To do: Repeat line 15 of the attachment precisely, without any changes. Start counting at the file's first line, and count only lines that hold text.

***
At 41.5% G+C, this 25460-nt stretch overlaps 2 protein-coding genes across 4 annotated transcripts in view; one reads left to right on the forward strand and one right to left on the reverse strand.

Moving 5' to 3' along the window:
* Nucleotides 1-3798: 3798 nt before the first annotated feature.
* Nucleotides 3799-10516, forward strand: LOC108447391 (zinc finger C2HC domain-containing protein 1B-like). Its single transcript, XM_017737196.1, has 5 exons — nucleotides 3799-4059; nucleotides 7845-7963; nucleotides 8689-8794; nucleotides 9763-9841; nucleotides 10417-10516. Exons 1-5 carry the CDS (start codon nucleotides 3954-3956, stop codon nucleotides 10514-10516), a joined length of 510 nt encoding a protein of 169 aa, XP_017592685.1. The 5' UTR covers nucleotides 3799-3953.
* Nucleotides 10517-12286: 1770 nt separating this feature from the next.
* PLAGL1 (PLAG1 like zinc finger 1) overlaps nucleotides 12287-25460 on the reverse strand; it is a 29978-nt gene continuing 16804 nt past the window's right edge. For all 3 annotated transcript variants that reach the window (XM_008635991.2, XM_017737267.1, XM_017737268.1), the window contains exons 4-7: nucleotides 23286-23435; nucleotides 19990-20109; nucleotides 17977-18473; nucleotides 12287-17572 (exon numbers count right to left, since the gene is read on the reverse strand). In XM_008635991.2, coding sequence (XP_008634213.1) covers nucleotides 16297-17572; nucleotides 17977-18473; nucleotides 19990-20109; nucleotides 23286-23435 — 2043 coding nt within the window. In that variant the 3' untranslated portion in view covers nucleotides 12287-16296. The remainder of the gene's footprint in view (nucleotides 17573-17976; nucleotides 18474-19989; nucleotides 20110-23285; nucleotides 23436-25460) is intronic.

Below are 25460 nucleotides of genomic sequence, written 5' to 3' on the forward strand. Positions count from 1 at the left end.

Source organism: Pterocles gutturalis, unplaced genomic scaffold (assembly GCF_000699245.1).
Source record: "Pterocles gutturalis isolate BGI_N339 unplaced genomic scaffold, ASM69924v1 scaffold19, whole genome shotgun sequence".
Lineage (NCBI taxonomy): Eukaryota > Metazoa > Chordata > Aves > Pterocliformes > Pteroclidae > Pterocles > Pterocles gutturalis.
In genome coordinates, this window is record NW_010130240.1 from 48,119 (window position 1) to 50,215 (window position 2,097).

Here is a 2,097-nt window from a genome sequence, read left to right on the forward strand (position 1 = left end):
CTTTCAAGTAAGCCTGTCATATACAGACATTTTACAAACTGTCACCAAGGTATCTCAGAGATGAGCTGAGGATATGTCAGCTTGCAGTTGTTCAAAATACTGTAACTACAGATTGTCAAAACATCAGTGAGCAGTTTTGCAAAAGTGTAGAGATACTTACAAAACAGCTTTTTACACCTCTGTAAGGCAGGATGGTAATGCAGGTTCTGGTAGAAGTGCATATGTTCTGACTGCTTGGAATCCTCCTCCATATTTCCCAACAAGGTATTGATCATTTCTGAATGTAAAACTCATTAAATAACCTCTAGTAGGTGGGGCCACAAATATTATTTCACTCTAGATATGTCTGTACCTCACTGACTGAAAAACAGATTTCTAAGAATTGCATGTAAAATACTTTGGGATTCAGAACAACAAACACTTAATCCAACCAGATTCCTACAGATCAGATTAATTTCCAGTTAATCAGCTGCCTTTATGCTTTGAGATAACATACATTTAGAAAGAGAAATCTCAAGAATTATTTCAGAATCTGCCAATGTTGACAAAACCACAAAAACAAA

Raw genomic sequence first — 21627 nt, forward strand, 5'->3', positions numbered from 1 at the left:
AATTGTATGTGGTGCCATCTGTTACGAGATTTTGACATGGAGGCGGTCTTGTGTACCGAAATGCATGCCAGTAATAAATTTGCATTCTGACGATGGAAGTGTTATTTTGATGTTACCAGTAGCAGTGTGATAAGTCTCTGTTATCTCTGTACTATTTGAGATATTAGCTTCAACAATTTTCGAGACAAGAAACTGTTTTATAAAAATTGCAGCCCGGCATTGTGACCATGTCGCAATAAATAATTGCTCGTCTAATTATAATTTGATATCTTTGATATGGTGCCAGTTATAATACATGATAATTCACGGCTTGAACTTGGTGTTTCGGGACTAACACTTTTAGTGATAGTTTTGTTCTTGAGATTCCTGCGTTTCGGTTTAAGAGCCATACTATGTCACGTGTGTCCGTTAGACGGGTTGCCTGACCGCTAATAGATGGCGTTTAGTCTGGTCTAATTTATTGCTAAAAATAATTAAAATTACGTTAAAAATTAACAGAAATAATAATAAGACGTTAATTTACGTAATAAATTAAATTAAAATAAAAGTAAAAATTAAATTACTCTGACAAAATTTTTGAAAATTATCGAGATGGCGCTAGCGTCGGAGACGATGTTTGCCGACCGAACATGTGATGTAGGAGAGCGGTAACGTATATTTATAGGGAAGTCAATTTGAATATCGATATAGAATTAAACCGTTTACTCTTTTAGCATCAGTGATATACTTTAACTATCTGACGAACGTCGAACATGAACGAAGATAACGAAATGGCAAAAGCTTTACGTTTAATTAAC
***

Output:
AATTGTATGTGGTGCCATCTGTTACGAGATTTTGACATGGAGGCGGTCTTGTGTACCGAAATGCATGCCAGTAATAAATTTGCATTCTGACGATGGAAGTGTTATTTTGATGTTACCAGTAGCAGTGTGATAAGTCTCTGTTATCTCTGTACTATTTGAGATATTAGCTTCAACAATTTTCGAGACAAGAAACTGTTTTATAAAAATTGCAGCCCGGCATTGTGACCATGTCGCAATAAATAATTGCTCGTCTAATTATAATTTGATATCTTTGATATGGTGCCAGTTATAATACATGATAATTCACGGCTTGAACTTGGTGTTTCGGGACTAACACTTTTAGTGATAGTTTTGTTCTTGAGATTCCTGCGTTTCGGTTTAAGAGCCATACTATGTCACGTGTGTCCGTTAGACGGGTTGCCTGACCGCTAATAGATGGCGTTTAGTCTGGTCTAATTTATTGCTAAAAATAATTAAAATTACGTTAAAAATTAACAGAAATAATAATAAGACGTTAATTTACGTAATAAATTAAATTAAAATAAAAGTAAAAATTAAATTACTCTGACAAAATTTTTGAAAATTATCGAGATGGCGCTAGCGTCGGAGACGATGTTTGCCGACCGAACATGTGATGTAGGAGAGCGGTAACGTATATTTATAGGGAAGTCAATTTGAATATCGATATAGAATTAAACCGTTTACTCTTTTAGCATCAGTGATATACTTTAACTATCTGACGAACGTCGAACATGAACGAAGATAACGAAATGGCAAAAGCTTTACGTTTAATTAAC